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Nut and Geb
86"x25" acrylic on burlap panel. From the Egyptian creation myth the sky is Nut's body, arching from horizon to horizon. Geb is the Earth, lying beneath her. During the day, Nut and Geb are separated, but each evening Nut comes down to meet Geb and this causes darkness.
Medusa was a Priestess in the temple of Athena. Her beauty was unmatched. All men desired her but as a Maiden of Athena's Temple she was required to remaining chaste. Poseidon saw her on the shore and pursued her back to the Temple where he raped her. Athena was outraged! Not at Poseidon, but at Meddusa, for violating the Temple and turned her into a monster with wings and her hair she turned to snakes. Even then the victim was blamed. Here I try to return her dignity. 34"x60" acrylic on burlap
Acrylic on burlap panel 29" x 58". Helen combines text from the opening passage of the Iliad with the face of Helen of Troy. In Greek myth the abduction/elopement of Helen triggered the Trojan war. In the stories it is never clear if Helen seduced Paris or was abducted. Here her expression is ambiguous. Is her gaze accusational or seductive?
Odysseus and the Sirens
Acrylic on burlap panel 38"x76". In the Odyssey Odysseus has himself bound to the mast and the ears of his oarsmen plugged with wax so that he may hear the song of the Sirens and survive. The music is said to be so beautiful that it drives sailors mad and forces them to perish in the rocks. Here I combine female forms in rhythmic repetition with a male in the center overlaid with ancient Greek music notation.
Acrylic on burlap panel 42"x63". Hypatia was the last philosopher at the Library of Alexandria before it was burned by the Christians. She was violently murdered by the Christians, stripped naked and flayed to death with oyster shells. This image combines the colors of the mother of pearl in an oyster with a recumbent nude as well as the geometry of an astrolabe. Spherical geometry and the development of the astrolabe were said to be among her contributions.
Acrylic on burlap panel 34"x54". The concentric circles are a drawing of the Heliocentric solar system from the notebooks of astronomer Galileo Galilei. The text in the background, by contrast, is the recant that Galileo was forced to sign for Inquisition and Pope Urban VIII. In the middle ground is a stargazer.
Acrylic on burlap panel 22"x54". Throughout Europe archaeologists have found stone carved totem female figures dating to the Neolithic period. I have combined the features of a few of these with a female form.
Acrylic on burlap panels Clotho 19"x38", Lachesis 38"x38", Atropos 19"x38". In post Christian imagery the Three Fates are typically portrayed as eerie witches. As is the usual pattern, gods and goddesses of other faiths are routinely demonized. In the ancient images they are normally portrayed as simple women going about their work. Combined with layers of clothing patterns with colors inverted the mundane takes on a seemingly mystical nature as it evokes star charts.
Acrylic on burlap panel 24"x53". An irreverent homage to Albert Einstein combining a lingerie photo with equations from Einstein's notebooks.
Acrylic on burlap panel 23"x47". A tribute to Albrecht Durer. It features a geometric solution for finding a heptagon from Durer's notebooks combined with a woman's eyes that reminded me of Durer's Melancholia I.
Acrylic on burlap panel 40"x72". This is based on a photograph by my friend Brian Reily who is known for artistic photography of female bodybuilders. I layered the image with powerful machine gears to illustrate her strength.
Acrylic on burlap panel 27"x54". The harpy is a prime example of demonized prior religions. The Harpy is encountered as a female bird monster in regions where previously bird goddesses had been commonly worshiped.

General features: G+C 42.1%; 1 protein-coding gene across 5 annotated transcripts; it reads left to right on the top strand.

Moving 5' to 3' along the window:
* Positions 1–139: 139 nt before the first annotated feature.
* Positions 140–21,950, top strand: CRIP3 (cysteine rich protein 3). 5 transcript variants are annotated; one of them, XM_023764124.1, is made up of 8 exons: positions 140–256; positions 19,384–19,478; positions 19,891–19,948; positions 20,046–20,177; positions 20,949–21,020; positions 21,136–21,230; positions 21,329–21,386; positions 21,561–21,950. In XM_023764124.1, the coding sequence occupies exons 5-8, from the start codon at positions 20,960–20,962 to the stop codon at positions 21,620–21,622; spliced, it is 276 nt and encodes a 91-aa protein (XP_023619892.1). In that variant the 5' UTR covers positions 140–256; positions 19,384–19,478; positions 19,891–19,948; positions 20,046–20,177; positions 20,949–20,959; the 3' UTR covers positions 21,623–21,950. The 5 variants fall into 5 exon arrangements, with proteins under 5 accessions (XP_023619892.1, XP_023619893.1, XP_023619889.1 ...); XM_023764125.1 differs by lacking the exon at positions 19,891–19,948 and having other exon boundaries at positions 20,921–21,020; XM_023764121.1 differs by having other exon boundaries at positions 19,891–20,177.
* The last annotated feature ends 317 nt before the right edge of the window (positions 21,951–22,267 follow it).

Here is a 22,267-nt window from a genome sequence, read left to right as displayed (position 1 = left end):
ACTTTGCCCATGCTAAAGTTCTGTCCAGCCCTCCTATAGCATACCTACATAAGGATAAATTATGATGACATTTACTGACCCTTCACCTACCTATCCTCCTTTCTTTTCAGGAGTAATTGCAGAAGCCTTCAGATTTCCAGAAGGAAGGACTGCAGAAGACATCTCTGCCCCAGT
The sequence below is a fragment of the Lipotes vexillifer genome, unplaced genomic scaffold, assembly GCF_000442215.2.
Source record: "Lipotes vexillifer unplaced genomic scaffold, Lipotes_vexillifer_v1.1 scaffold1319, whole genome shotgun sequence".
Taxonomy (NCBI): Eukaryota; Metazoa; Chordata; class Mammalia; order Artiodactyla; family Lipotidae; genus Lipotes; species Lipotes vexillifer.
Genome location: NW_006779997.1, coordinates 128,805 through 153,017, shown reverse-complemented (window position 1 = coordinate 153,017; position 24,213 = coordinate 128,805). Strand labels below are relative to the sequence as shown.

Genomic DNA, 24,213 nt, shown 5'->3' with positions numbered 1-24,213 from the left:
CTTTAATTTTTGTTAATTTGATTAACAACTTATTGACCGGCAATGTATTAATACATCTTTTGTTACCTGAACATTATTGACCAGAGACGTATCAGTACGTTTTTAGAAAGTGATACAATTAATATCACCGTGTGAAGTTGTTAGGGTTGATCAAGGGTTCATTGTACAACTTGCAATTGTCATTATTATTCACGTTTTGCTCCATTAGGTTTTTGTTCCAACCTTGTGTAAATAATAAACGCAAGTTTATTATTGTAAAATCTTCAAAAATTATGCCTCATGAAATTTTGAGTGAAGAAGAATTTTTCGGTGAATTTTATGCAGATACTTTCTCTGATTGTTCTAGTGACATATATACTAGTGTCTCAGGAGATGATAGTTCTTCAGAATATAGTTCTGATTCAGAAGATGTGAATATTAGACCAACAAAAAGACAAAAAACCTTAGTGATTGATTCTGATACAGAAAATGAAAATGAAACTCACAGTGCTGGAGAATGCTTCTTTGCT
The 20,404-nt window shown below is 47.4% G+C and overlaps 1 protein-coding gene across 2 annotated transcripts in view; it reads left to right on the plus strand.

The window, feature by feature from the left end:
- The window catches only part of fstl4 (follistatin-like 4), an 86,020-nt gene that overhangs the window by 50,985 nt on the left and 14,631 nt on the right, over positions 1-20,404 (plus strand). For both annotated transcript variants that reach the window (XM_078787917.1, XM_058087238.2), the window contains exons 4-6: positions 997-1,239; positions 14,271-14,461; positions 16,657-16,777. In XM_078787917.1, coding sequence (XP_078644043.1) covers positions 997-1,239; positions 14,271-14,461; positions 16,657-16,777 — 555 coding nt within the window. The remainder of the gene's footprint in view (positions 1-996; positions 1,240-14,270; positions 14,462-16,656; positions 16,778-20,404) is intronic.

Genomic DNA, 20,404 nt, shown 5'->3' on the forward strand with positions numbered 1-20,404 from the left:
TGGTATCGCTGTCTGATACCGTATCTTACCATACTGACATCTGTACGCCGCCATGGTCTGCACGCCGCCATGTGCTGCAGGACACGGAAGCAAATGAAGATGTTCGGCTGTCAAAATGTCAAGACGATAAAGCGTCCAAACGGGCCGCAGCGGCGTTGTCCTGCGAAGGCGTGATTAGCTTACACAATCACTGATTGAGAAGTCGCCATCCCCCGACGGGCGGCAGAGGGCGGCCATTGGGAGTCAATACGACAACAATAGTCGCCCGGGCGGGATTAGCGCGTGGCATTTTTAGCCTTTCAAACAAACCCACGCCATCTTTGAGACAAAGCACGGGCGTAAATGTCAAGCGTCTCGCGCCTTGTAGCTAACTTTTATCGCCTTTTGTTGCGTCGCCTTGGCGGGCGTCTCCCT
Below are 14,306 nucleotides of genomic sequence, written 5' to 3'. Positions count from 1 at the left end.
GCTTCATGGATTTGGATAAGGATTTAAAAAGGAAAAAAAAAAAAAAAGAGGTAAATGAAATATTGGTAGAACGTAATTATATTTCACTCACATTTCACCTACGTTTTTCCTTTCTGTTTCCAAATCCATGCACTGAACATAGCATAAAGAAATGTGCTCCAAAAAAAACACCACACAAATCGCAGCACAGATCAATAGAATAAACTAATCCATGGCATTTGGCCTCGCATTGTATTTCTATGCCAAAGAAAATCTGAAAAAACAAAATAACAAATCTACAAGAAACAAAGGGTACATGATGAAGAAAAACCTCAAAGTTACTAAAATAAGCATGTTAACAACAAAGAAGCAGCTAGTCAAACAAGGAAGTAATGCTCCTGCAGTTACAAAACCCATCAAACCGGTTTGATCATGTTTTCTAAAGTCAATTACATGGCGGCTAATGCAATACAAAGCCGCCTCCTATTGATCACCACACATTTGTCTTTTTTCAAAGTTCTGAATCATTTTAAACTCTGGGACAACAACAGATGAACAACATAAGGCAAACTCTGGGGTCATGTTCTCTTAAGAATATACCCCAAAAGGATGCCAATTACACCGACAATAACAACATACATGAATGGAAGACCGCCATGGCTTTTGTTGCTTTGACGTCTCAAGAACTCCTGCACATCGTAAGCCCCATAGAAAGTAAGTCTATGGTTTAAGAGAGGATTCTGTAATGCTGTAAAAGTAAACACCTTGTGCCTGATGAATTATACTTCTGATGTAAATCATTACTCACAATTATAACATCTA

Acrylic on burlap panel 24"x48". A female nude overlaid with the wave forms of notes on a scale. Behind her is ancient cuneiform text describing how to tune a lyre.
32"x48" Acrylics on burlap panel. A woman's face is superimposed with younger futhark from the runestone at Rok in Sweden. PRICE: SOLD
Acrylic on burlap panel. 16"x60". Chavah in the original Hebrew name of Eve. Here she is shown in her modesty. The dress pattern and floral overlay speak of Eve's shame and her need to cover her nudity. PRICE SOLD
Acrylic on burlap panel 48"x32". A tribute to the great Harry Houdini.
Acrylic on burlap panel 24" x 43". Gnomon is from the Greek, literally, "one that knows or examines". Gnomon is also a math term and the triangle illustrated is the gnomon of a golden ratio triangle.
Via Lactea (Milky Way)
24"x53" Acrylic on burlap panel. This image of the eyes of a gypsy wearing a veil is blended with a rendering of the Sun, Moon, and Milky way. The Milky way image is a detail from a Medieval illuminated manuscript.
24x43 acrylic on burlap panel. To escape the amorous advances of Apollo Gaia turned Daphne into a laurel tree. The myth is a remnant memory of the cult of Apollo taking over control of the Delphic priestess cult.
Acrylic on burlap panel 24"x30". An homage to bygone technology and the era of AM radio. PRICE: SOLD
Acrylic on burlap panel 30x30. The watchful eye of Hera painted with the colors of a peacock feather. The peacock was sacred to Hera. The geometric form is a means of determining the golden ratio with circles. Two sets of two circles on a common plain. The smaller circles have a diameter equal to the radius of the larger. The golden ratio is here denoted as XD:DC = 1:1.618.
Acrylic on burlap panel 24x36. The writing is a temple dedication in Sumerian Cuneiform (2094-2047 BCE) and reads from right to left: dNimin-tab-ba, nina-ni, Sul-gi, nits kalag-ga,lugal lugal ki-en-gi, ki-uri-ke, mu-na-du, that is,“(For the goddess) Nimintabba, his lady, Shulgi, mighty man, king of Ur, King of Sumer and Akkad, her house, built,” The eyes are a detail from a turn of the century photograph. Her combination of strength and vulnerability appealed to me. Price: SOLD
Acrylic on burlap panel 24x36 The image is rendered from a vintage photograph. It appealed to me because despite the stoic calm it was somehow still expressive.
Acrylic on burlap panel 24x48. Based on a WWII propaganda photograph of a woman contributing to the war effort. She is painting a star on the wing of a war plane. Layered over this image is Pegasus who was born of the blood of Medusa and flown by Bellerophon to battle the Chimera. The original vehicle for the warrior arriving at battle by air.